Historical Heroes: Dante Alighieri

Dante Alighieri, the Florence native, was a forerunner of the Renaissance and the mind behind one of the greatest works of world literature, The Divine Comedy.
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In 1308, the exiled Florentine poet Dante Alighieri described how, midway through his life, he found himself lost amidst a dark wood, with no sign of a path. He had no idea how he had arrived where he was. His mind was fogged; it was as if he had woken from a deep slumber. After walking for a while, filled with trepidation, he came to the foot of a hill at the end of a valley. Raising his gaze, he saw the high upland bathed in the rays of the rising sun. He began to climb the barren slope, finally pausing for a while to rest his weary limbs. Not long after restarting, he found his way blocked by a gambolling leopard, its fine dappled fur rippling as it skipped before his feet. By now the sun had begun to rise in the heavens, and the sight of this fine frisking beast in the morning sunlight inspired Dante with hope. But this suddenly vanished when he caught sight of a roaring lion charging towards him. No sooner had he escaped from this fearful beast than he encountered a lean and slavering, hungry she-wolf, which caused him to retreat in terror down the slope, back towards the dark silence of the sunless wood. As he stumbled headlong downwards, he saw before him a ghostly form.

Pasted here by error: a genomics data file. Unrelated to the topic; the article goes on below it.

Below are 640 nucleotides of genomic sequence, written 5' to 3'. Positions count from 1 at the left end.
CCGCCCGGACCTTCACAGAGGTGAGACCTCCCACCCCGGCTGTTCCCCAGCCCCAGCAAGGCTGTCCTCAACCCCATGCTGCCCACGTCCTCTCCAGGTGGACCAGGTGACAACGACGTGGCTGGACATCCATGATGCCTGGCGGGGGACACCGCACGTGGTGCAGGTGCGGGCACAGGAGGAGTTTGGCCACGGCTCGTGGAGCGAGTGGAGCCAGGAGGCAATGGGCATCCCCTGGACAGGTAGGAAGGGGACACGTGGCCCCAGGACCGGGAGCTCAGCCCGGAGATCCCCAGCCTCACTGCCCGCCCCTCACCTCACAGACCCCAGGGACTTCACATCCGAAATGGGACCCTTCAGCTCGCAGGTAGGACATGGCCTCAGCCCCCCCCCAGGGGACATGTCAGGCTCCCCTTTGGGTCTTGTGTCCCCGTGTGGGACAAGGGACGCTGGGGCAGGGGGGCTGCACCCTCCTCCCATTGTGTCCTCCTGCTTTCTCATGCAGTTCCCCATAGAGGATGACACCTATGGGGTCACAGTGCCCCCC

‘Help me!’ cried Dante. ‘Whatever you are – man or spirit.’

The shadowy figure replied, ‘No, I am not a man. Though once I was. I lived in Rome, during the reign of the good Augustus Caesar, in a time of false and lying gods. I was a poet, who sang of Troy…’

‘Canst thou be Virgil? The very one who has inspired me throughout my own life as a poet?’

‘I am he.’

‘Oh, save me from this ferocious wolf.’

‘She lets no one pass, and devours all her prey. She will gorge on all who try to get by her, until one day the Greyhound will come. He will hunt her through every city on earth. In the end he will drive her back to Hell, whence she escaped after Envy set her free.’

Then Virgil continued: ‘I think for your own good that you should follow me. Let me be your guide, and pass with me through an eternal place, where you will hear the hideous shrieks of those who cry out to be released, those who beg for a second death but are damned to torment for evermore. Next you will come to another place and gaze upon those who are happy amidst the fire, because they know that one day they will be purged and rise to take their place amongst the blessed. Then, if you wish, you too can see this blessed realm and its Emperor, to which I cannot lead you, because I was a rebel against his law. From that point on, only another spirit, far worthier than I, can lead you through Paradise.’

Dante replied: ‘Poet, I implore you in the name of that God you never knew, lead me through that place you have described, as far as St Peter’s Gate, which stands at the entrance to Paradise.’

So Virgil moved on, and Dante followed him.